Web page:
Published online Apr 28, 2010. doi: 10.3748/wjg.v16.i16.2023
Revised: January 28, 2010
Accepted: March 7, 2010
Published online: April 28, 2010
AIM: To investigate the efficacy of acellular dermal matrix (ADM) for intestinal elongation in animal models.
METHODS: Japanese white big-ear rabbits (n = 9) and Wuzhishan miniature pigs (n = 5) were used in the study. Home-made and commercial ADM materials were used as grafts, respectively. A 3-cm long graft was interposed in continuity with the small bowel and a side-to-side anastomosis, distal to the graft about 3-4 cm, was performed. The animals were sacrificed at 2 wk, 4 wk, 8 wk and 3 mo after surgery and the histological changes were evaluated under light microscope and electron microscope.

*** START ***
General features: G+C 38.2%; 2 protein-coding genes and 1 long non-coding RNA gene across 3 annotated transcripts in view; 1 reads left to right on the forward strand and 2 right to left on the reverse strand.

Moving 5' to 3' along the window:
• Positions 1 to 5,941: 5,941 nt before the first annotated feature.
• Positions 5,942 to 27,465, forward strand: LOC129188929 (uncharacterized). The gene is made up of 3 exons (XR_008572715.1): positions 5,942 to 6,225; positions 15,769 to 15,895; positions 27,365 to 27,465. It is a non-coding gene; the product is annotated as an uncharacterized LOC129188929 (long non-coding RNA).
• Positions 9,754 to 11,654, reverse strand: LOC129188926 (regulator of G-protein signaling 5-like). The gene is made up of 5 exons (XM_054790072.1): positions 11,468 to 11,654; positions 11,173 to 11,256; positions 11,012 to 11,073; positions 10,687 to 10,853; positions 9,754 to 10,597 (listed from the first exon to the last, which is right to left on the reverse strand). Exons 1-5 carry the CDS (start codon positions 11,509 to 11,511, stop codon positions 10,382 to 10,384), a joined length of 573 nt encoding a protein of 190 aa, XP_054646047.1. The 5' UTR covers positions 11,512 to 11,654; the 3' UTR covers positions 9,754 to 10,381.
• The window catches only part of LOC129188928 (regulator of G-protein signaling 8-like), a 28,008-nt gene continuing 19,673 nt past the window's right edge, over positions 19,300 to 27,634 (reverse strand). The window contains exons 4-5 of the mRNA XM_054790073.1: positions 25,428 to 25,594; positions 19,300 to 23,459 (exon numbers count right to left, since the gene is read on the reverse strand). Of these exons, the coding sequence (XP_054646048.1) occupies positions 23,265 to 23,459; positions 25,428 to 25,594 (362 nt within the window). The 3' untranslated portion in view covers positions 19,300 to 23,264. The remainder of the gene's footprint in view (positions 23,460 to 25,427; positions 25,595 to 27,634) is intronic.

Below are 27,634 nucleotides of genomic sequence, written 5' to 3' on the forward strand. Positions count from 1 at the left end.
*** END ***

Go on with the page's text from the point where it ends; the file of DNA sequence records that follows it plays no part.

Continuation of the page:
RESULTS: The animals survived after the operation with no evidence of peritonitis and sepsis. Severe adhesions were found between the graft and surrounding intestine. The grafts were completely absorbed within postoperative two or three months except one. Histological observation showed inflammation in the grafts with fibrinoid necroses, infiltration of a large amount of neutrophils and leukomonocytes, and the degree varied in different stages. The neointestine with well-formed structures was not observed in the study.
CONCLUSION: It is not suitable to use acellular dermal matrix alone as a scaffold for the intestinal elongation in animal models.